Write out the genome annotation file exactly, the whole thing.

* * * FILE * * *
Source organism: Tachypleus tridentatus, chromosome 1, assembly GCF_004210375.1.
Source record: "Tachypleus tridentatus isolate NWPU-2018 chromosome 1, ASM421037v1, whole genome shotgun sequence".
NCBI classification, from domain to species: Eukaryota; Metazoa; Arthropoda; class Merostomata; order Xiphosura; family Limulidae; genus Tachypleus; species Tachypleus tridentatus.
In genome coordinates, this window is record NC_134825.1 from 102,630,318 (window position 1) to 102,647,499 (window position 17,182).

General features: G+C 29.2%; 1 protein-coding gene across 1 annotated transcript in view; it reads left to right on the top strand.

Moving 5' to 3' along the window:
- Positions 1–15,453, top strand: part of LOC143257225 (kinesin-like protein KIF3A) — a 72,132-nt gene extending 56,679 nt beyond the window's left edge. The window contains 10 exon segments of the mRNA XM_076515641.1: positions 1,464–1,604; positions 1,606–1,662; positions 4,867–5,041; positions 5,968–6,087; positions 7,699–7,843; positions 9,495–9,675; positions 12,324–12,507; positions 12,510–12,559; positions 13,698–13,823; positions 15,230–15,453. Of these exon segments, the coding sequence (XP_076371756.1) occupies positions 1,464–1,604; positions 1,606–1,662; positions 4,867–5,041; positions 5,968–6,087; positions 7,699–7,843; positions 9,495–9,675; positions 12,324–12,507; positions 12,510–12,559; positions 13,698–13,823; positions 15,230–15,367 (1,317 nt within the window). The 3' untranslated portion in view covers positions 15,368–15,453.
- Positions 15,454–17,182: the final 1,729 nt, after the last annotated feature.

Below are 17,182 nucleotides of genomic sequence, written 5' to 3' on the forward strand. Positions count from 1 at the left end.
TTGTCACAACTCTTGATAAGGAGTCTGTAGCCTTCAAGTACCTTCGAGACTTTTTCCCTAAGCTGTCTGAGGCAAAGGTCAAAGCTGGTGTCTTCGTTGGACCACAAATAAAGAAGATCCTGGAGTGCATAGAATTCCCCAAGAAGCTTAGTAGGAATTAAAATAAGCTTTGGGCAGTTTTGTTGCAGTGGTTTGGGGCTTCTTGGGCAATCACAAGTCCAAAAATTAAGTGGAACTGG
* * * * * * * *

Source organism: Tachypleus tridentatus, chromosome 1, assembly GCF_004210375.1.
Source record: "Tachypleus tridentatus isolate NWPU-2018 chromosome 1, ASM421037v1, whole genome shotgun sequence".
NCBI classification, from domain to species: Eukaryota; Metazoa; Arthropoda; class Merostomata; order Xiphosura; family Limulidae; genus Tachypleus; species Tachypleus tridentatus.
In genome coordinates, this window is record NC_134825.1 from 102,630,318 (window position 1) to 102,647,499 (window position 17,182).

General features: G+C 29.2%; 1 protein-coding gene across 1 annotated transcript in view; it reads left to right on the top strand.

Moving 5' to 3' along the window:
- Positions 1–15,453, top strand: part of LOC143257225 (kinesin-like protein KIF3A) — a 72,132-nt gene extending 56,679 nt beyond the window's left edge. The window contains 10 exon segments of the mRNA XM_076515641.1: positions 1,464–1,604; positions 1,606–1,662; positions 4,867–5,041; positions 5,968–6,087; positions 7,699–7,843; positions 9,495–9,675; positions 12,324–12,507; positions 12,510–12,559; positions 13,698–13,823; positions 15,230–15,453. Of these exon segments, the coding sequence (XP_076371756.1) occupies positions 1,464–1,604; positions 1,606–1,662; positions 4,867–5,041; positions 5,968–6,087; positions 7,699–7,843; positions 9,495–9,675; positions 12,324–12,507; positions 12,510–12,559; positions 13,698–13,823; positions 15,230–15,367 (1,317 nt within the window). The 3' untranslated portion in view covers positions 15,368–15,453.
- Positions 15,454–17,182: the final 1,729 nt, after the last annotated feature.

Below are 17,182 nucleotides of genomic sequence, written 5' to 3' on the forward strand. Positions count from 1 at the left end.
TTGTCACAACTCTTGATAAGGAGTCTGTAGCCTTCAAGTACCTTCGAGACTTTTTCCCTAAGCTGTCTGAGGCAAAGGTCAAAGCTGGTGTCTTCGTTGGACCACAAATAAAGAAGATCCTGGAGTGCATAGAATTCCCCAAGAAGCTTAGTAGGAATTAAAATAAGCTTTGGGCAGTTTTGTTGCAGTGGTTTGGGGCTTCTTGGGCAATCACAAGTCCAAAAATTAAGTGGAACTGG